In the junior boys' doubles category, the Indian combination of Raegan Alberquerque and Payas Jain got through to the pre-quarters, but couldn't continue their winning run as they lost to the Thai pair of Yanapong Panagitgun and Supakron Pankhaoyoy.
Aditi records her best finish at Major with T-22 at British Open
A flawless four-under 68 helped Aditi Ashok record her best ever finish in a Major as she ended her campaign at Tied-22nd in the Ricoh Women's British Open here.
The 20-year-old Indian finally found some rhythm in her game this week as she produced a bogey free round that included a hat-trick of birdies from sixth to eighth and a fourth one on 16th.
Her earlier rounds were 72, 72 and 73 and she totalled three-under 285.
Aditi's previous best at a Major was T-29 at the 2017 Women's PGA Championships.
The Bangalore girl has made cuts in ANA Inspiration with a best of T-42, while missing the weekend action at the US Women's Open and Evian Championships.
England's Georgia Hall with her father Wayne on the bag made history on Sunday. Hall carded a final round five-under 67 to win the Ricoh Women's British Open at Royal Lytham & St Annes for her first victory on the LPGA Tour.
With her win, she becomes the fourth Englishwoman to win the Championship and first since Karen Stupples in 2004.
The 2018 LPGA Tour rookie finished the week at 17-under par, two-strokes ahead of 36 and 54-hole leader Pornanong Phatlum of Thailand.
So Yeon Ryu finished solo third at 13-under par with a final round 2-under 70.
Hall's victory comes one year after she finished T3 at the 2017 Ricoh Women's British Open at Kingsbarns.
Hall made two bogeys the entire week and didn't drop a single shot yesterday as she kept pace with Phatlum, who recorded a two-under 70. The runner-up finish is a career best for the Thai.
Semenya cruises to 27th consecutive 800m victory
South Africa's Olympic and world champion Caster Semenya won her 27th successive 800 metres final when she clocked an impressive one minute 56.06 seconds at the African championships in Asaba, Nigeria on Sunday.
The title was the second at the five-day games for the 27-year-old who had earlier won the 400m in a national record of 49.96 seconds, while her 800m time was a championship record.
Winner of the 800 and 1,500 metres at the 2016 African championships, Semenya has not been beaten in the shorter race since 2015.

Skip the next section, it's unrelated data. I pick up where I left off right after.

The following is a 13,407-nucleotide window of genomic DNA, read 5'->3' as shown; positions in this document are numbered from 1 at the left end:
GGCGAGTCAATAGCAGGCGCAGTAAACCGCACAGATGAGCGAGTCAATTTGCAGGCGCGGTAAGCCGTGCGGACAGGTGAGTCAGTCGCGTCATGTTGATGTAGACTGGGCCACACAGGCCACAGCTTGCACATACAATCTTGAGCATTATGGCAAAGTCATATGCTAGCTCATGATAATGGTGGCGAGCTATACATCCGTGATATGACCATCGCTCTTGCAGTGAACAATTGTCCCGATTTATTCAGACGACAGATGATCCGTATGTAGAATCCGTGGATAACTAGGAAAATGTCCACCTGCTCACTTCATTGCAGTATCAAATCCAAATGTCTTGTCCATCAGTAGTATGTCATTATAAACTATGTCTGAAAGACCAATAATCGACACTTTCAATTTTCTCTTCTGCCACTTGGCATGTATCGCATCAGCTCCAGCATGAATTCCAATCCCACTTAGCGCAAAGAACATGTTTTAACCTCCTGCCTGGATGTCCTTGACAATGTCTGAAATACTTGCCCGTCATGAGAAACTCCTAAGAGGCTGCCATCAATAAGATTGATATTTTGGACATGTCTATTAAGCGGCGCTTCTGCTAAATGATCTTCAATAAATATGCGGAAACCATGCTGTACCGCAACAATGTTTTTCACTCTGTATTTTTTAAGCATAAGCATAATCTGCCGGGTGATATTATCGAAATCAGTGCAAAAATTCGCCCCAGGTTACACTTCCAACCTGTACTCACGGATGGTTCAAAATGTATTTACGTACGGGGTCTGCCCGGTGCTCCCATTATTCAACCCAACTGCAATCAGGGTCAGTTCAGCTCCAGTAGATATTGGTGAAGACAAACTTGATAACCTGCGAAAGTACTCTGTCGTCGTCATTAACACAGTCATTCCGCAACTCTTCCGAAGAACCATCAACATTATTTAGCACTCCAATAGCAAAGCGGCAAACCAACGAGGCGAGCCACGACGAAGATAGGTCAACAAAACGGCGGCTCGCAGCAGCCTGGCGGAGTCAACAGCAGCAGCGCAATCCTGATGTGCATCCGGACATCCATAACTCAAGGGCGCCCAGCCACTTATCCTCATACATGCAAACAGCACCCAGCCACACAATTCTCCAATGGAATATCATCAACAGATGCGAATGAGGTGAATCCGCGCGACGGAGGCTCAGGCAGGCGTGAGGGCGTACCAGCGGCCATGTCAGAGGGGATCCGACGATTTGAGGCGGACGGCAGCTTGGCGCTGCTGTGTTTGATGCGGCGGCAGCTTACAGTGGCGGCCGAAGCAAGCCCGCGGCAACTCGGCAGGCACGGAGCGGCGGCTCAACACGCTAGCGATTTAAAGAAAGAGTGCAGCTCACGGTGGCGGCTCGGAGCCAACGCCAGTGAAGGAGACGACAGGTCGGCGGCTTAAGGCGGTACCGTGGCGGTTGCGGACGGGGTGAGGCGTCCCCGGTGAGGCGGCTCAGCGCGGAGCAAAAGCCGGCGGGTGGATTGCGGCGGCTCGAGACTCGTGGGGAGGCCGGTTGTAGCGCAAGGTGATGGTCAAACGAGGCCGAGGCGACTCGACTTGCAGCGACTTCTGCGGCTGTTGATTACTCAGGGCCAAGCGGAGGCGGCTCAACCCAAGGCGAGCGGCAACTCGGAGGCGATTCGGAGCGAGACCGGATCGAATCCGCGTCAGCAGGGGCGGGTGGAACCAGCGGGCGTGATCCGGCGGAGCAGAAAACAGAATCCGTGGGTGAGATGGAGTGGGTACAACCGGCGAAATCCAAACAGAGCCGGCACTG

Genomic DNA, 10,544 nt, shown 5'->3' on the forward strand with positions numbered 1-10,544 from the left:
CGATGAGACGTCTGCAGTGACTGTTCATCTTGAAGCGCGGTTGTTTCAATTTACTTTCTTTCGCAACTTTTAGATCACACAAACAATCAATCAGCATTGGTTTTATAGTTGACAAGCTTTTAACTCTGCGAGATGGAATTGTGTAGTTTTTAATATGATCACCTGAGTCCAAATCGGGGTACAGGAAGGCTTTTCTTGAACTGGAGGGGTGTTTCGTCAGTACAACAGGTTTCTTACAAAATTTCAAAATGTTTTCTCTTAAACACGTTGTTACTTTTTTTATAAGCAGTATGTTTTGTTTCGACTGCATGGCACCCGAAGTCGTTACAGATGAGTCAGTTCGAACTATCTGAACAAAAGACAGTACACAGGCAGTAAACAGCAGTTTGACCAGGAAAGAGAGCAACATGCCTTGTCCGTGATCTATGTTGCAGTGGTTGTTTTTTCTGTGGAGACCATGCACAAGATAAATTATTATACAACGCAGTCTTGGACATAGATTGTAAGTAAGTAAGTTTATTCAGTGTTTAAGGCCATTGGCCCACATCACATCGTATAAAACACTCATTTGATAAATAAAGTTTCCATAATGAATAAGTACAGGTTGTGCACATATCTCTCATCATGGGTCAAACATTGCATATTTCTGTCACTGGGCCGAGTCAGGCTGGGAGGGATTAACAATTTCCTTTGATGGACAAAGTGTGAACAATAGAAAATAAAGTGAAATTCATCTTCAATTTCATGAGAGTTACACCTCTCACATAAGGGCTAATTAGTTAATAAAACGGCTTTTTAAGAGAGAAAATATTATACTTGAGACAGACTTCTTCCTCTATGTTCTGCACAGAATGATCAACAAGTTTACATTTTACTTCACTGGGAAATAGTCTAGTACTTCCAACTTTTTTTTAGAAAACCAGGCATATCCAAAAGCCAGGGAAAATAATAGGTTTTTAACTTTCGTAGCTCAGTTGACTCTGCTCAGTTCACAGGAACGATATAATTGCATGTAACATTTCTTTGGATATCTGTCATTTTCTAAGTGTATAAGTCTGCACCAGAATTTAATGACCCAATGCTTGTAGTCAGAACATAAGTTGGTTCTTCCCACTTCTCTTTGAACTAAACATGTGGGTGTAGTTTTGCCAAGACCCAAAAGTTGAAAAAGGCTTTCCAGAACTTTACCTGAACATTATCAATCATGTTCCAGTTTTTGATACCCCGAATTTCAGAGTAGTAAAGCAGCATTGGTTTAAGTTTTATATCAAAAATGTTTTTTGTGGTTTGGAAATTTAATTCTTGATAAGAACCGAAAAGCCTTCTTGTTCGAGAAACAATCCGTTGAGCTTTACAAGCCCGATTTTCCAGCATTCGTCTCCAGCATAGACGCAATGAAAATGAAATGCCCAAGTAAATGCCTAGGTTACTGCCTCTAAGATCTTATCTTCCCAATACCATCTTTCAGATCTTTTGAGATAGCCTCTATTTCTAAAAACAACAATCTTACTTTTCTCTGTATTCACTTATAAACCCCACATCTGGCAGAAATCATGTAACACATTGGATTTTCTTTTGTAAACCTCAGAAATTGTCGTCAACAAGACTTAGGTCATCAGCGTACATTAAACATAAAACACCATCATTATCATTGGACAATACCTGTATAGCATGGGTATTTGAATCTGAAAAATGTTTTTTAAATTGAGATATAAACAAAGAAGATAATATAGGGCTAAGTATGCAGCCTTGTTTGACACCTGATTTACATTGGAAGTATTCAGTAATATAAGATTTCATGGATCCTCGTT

"Today was just to see how we could run after a hard 400 metres,” the South African told the IAAF website https://www.iaaf.org/news/report/african-championships-asaba-final-day “Which wasn't a bad thing to do - to test my limits after running 49. And 1:56.06, that's a beautiful time. I couldn't have asked for more."
With winners in the championships qualifying for next month's Continental Cup in Ostrava, the 27-year-old Semenya confirmed she would contest both distances.
Burundi's Francine Niyonsaba, the Olympic and world silver medallist, again was second, running 1:57.97, with Ethiopia's Habitam Alemu taking the bronze in 1:58.86.
Ivory Coast's Marie-Josee Ta Lou added the 200m title to her 100 crown, winning in 22.50 over Cameroon's Bevina Abessolo (23.36).
Kenya piled up six more golds in sweeping the women's 3,000m steeplechase and winning the men's 1,500m, 5,000m, 4x400 relay, 20km race walk and javelin.
World record holder Beatrice Chepkoech clocked 8:59.88 for a comfortable win over team mates Celliphine Chespol (9.09.61) and Fancy Cherono in the steeplechase.
Commonwealth Games champion Elijah Manangoi snapped training partner Timothy Cheruiyot's five-meet winning streak in Kenya's 1-2 in the 1,500. Manangoi claimed gold in 3:35.20 with Cheruiyot running 3:35.93.
Edward Zakayo, who is only 16, claimed the 5,000m title in 13:48.58, 2008 Olympic champion Julius Yego won the javelin with a throw of 77.34 metres and Alphas Kishoiyan anchored Kenya to the 4x400m relay gold in a championship record 3:00.92.
The performances sent the Kenyans to the top of the medals table with 11 golds, six silver and two bronze.
South Africa, with Ncincilili Titi taking the men's 200m in 20.46 seconds, finished second in the gold race with nine. They had 30 overall medals, 13 silver and eight bronze.
Hosts Nigeria also had nine golds after Glory Nathaniel took the women's 400m hurdles in 55.43 seconds, Grace Anigbata won the women's triple jump (14.02m) and their women's 4x400m relay team ran 3:31.17.